But Clay has a set of pipes and his stage presence is underestimated.
When he appeared on Oprah with Ruben, tears welled his eyes and both sides of his cheek muscles quivered like the hearts of unrequited lovers as he held the last note of his ballad. The audience collapsed into meltdown and Oprah took his hand in hers and preserved it with an extended period of tenderness - even for Oprah. Many point to his singing voice as the source of his appeal. Who can argue? Roger Shuford, the pastor of Leesville Baptist Church in Raleigh, where Clay sang and attended church, said, “It's amazing to watch him. When he feels a song you can see it all over his face.” One of his friends from Raleigh, Suzanne, writes on a Clay web site, “His voice is an incredible gift from God and he acknowledges that, and desires to share those gifts with the world.” Another NC friend, Cara, says, "I can remember all of the talent shows at summer camp where I would wait all summer just to hear the sound of Clay's voice. His voice takes me to another place. It is so inspirational.”

During an Idol show, when Clay had performed ‘Solitaire’, a teary-eyed Neil Sedaka, said of the haunting song he had penned before Clay was born, that from that day forward it would be remembered as a Clay song.
There are few voices as pure as Clay’s. Frances Wilson, a friend, said she first heard Clay sing in church when he was 13. "He blew me away. This tiny little boy with red hair and wire-rimmed glasses and a bow tie - and that incredible voice," she said. During an interview with Leigh Dyer of the Charlotte Observer, Clay’s mother, Faye Parker, talked about how Clay started singing “country music one-liners when he was less than a year and a half old. “The first song I remember him singing was ‘Mama Don’t Let Your Babies Grow Up to Be Cowboys’. At the Sears store where she worked, he’d get a $1 from her co-workers to stand on a counter and sing. "I knew he had something special”, Parker says. “I knew God gave him a great voice.”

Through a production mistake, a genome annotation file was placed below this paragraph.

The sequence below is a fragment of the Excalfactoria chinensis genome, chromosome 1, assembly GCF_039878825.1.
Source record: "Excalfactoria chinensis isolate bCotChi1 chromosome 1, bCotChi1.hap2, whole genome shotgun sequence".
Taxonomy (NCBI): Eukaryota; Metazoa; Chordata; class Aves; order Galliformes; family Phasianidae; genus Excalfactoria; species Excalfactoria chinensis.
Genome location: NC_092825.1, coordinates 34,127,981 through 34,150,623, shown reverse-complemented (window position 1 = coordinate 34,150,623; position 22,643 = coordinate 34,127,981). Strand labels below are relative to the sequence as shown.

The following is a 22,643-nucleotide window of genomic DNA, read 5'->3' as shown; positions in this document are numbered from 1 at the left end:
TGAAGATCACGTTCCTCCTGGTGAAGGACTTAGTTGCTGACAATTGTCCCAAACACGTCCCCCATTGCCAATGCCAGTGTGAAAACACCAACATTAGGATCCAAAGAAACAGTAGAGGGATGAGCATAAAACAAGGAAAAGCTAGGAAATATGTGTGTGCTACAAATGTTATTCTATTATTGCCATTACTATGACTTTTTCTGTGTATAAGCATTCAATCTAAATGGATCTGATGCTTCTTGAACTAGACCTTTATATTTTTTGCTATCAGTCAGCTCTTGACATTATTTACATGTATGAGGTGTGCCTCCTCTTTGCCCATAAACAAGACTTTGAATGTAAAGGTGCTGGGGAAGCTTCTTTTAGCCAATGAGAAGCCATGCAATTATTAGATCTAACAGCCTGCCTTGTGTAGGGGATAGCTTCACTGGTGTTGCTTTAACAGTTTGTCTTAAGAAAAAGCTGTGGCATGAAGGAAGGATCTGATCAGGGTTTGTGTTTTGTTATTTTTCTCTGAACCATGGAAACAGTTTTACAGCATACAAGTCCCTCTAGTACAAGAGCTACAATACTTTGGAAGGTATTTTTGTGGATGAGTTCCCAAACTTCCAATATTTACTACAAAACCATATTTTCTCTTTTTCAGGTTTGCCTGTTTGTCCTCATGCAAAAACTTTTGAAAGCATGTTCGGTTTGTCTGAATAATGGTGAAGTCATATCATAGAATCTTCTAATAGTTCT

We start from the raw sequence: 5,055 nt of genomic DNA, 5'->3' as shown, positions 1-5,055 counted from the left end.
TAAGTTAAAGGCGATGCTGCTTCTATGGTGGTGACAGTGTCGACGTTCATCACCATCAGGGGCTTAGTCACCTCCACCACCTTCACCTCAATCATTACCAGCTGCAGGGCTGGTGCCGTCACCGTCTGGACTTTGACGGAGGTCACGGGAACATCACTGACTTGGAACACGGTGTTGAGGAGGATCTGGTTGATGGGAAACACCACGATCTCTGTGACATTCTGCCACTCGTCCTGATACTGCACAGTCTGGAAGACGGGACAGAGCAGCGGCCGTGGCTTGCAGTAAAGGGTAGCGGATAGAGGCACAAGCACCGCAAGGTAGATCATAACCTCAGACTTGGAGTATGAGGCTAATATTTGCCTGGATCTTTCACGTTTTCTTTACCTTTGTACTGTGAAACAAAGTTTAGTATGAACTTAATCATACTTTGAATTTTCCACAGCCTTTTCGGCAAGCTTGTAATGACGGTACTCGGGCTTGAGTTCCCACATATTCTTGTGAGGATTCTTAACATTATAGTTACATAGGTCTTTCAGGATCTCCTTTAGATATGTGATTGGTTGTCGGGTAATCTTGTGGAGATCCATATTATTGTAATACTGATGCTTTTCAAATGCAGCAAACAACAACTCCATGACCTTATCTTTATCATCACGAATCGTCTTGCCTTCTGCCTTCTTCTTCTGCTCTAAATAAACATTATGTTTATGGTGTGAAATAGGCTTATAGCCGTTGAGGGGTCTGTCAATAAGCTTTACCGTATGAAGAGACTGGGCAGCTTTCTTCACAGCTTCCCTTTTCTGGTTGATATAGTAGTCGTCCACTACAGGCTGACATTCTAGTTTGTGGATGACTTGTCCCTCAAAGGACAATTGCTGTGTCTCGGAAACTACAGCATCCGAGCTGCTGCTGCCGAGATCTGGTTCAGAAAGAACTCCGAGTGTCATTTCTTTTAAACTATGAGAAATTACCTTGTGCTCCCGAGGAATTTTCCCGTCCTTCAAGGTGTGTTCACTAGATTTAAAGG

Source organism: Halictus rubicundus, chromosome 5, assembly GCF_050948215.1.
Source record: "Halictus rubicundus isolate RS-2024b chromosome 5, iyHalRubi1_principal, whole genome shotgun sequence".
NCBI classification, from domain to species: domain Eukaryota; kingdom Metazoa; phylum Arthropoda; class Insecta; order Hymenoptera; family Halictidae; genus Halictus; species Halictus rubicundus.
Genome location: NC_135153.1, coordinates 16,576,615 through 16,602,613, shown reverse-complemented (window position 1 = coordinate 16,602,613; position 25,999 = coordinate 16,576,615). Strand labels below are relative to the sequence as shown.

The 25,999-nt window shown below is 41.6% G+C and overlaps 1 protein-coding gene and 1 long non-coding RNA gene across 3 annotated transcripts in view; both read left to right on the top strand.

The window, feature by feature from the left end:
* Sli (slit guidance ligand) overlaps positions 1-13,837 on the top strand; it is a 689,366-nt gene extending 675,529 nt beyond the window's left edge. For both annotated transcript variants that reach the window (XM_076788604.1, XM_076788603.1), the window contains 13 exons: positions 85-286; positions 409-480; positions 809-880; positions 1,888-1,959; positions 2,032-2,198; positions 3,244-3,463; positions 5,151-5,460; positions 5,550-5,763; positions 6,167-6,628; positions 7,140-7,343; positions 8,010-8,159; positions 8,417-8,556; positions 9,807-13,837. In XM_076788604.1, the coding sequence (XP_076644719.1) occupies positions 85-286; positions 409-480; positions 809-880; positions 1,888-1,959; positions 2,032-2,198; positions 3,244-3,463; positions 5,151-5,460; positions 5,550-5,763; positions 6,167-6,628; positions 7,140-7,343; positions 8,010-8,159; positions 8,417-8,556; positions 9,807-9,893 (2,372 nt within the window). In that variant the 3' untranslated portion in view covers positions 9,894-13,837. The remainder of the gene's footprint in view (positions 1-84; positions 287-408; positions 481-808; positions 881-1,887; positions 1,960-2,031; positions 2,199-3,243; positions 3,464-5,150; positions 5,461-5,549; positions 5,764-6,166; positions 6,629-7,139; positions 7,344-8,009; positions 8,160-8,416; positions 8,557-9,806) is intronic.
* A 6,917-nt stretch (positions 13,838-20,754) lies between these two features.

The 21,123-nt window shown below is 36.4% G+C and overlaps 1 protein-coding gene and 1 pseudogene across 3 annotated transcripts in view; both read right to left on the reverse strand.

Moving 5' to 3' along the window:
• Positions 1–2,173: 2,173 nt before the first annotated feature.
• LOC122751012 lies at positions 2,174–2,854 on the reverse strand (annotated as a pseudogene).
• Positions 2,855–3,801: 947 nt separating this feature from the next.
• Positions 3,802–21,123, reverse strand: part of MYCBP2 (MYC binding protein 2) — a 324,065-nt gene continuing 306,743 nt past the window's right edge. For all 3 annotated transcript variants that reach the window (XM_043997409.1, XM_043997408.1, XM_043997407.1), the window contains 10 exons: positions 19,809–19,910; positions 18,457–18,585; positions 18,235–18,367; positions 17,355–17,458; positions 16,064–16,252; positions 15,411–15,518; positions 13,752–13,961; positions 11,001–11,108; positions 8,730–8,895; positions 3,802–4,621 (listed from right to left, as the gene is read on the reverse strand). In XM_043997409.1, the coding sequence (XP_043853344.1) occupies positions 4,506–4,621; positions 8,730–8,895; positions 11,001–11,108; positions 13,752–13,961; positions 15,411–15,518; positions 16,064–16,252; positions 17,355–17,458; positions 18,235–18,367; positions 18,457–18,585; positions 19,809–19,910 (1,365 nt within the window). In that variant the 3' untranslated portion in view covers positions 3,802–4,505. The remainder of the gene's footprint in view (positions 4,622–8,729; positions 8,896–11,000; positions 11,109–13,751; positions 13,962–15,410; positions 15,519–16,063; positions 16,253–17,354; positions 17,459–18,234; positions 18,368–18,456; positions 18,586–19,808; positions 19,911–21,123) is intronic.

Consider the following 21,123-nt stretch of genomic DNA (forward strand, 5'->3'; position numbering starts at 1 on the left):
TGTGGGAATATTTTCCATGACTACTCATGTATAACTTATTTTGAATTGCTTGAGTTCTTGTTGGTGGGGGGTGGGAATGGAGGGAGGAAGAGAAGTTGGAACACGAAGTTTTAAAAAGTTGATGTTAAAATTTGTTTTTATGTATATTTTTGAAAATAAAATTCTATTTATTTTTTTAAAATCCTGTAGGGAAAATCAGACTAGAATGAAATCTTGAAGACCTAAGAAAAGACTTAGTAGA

Friends who know him say his sense of humor is one of his most appealing traits. “Clay can make me pee in my pants on a regular basis. He is seriously one of the funniest guys I know,” says Christie. Meredith Cox, who worked with him at the A.E. Finley YMCA on Baileywick Road in Raleigh, says he has a wicked sense of humor. "These days, he really gets stereotyped as being this sweet Southern Baptist boy," Cox said. "He is all that, but he also is this really funny guy. He can just be really witty and sarcastic."

Clay never curses. He doesn’t believe in premarital sex either. He has a profound respect for his mother that is reminiscent of a young Elvis. He even legally changed the name he was born with, Grissom, to Aiken, the maiden name of his mother. But he credits his biological father for helping make him the man he is today. In an interview in Rolling Stone he says, “If I have anything good to say about him, it's that I think I learned to be who I am by being everything he wasn't,'' he said. “Part of the reason I don't smoke is that he did. He drank, and I don't. He's a racist, and I'm not. I don't want anything to do with any of that.''

Fortunately, he has different feelings for his step father, Ray Parker, whom he loves. And Clay was always Parker’s favorite singer. He encouraged him to sing and landed him a position in his brother’s country band when he was a teenager. Unfortunately Parker never saw Clay make it nationally: he died of lung disease just four months before Clay auditioned for American Idol. But not before he endued Clay with a groundedness that belies his 24 years.

"I'm really a person who likes stability," says the unlikely idol. "That's probably why I never pursued music, because there's no guarantees when it comes to music... of where your next paycheck's going to be, and all that type of stuff. I really appreciate the stability of working as a special ed teacher. To see my name in lights has never really been a dream of mine. I’m perfectly happy teaching. I really, honest to God, am.”

He admits he is the first person to be surprised with his astounding success. "It's been so fast paced, so exciting. I could have never dreamed this happening to me," he says. "It's been surreal. But I’ll be honest, when I got to the ‘X-Men’ premiere, and everyone’s looking at me, and when I go home and I’m on the front page of both the papers, there is a little bit of me that doesn’t want it to stop,” Aiken says. “After you’ve finally seen how cool it can be, it is kind of contagious. But what comes out of this is what God wants to happen. I totally rely on him to put me where He wants to put me and He did that. I never would have auditioned for something like this. He allowed this to happen to me.”